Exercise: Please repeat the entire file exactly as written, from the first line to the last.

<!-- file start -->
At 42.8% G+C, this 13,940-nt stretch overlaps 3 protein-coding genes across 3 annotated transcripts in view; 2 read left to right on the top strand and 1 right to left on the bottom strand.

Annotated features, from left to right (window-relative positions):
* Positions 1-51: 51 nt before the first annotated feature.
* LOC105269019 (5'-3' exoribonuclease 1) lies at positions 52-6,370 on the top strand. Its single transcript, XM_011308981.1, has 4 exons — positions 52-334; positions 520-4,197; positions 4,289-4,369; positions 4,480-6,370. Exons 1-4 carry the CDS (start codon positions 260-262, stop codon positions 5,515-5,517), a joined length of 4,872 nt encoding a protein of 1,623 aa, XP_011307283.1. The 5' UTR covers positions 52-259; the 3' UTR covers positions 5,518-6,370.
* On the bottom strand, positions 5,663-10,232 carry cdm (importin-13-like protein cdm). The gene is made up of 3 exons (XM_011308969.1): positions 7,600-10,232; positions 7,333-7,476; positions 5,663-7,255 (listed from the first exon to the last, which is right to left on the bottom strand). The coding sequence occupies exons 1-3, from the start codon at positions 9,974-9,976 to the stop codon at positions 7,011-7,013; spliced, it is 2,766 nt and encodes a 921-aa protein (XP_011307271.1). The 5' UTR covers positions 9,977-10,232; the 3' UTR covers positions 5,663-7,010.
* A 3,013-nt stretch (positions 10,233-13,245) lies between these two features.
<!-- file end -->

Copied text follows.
At 42.8% G+C, this 13,940-nt stretch overlaps 3 protein-coding genes across 3 annotated transcripts in view; 2 read left to right on the top strand and 1 right to left on the bottom strand.

Annotated features, from left to right (window-relative positions):
* Positions 1-51: 51 nt before the first annotated feature.
* LOC105269019 (5'-3' exoribonuclease 1) lies at positions 52-6,370 on the top strand. Its single transcript, XM_011308981.1, has 4 exons — positions 52-334; positions 520-4,197; positions 4,289-4,369; positions 4,480-6,370. Exons 1-4 carry the CDS (start codon positions 260-262, stop codon positions 5,515-5,517), a joined length of 4,872 nt encoding a protein of 1,623 aa, XP_011307283.1. The 5' UTR covers positions 52-259; the 3' UTR covers positions 5,518-6,370.
* On the bottom strand, positions 5,663-10,232 carry cdm (importin-13-like protein cdm). The gene is made up of 3 exons (XM_011308969.1): positions 7,600-10,232; positions 7,333-7,476; positions 5,663-7,255 (listed from the first exon to the last, which is right to left on the bottom strand). The coding sequence occupies exons 1-3, from the start codon at positions 9,974-9,976 to the stop codon at positions 7,011-7,013; spliced, it is 2,766 nt and encodes a 921-aa protein (XP_011307271.1). The 5' UTR covers positions 9,977-10,232; the 3' UTR covers positions 5,663-7,010.
* A 3,013-nt stretch (positions 10,233-13,245) lies between these two features.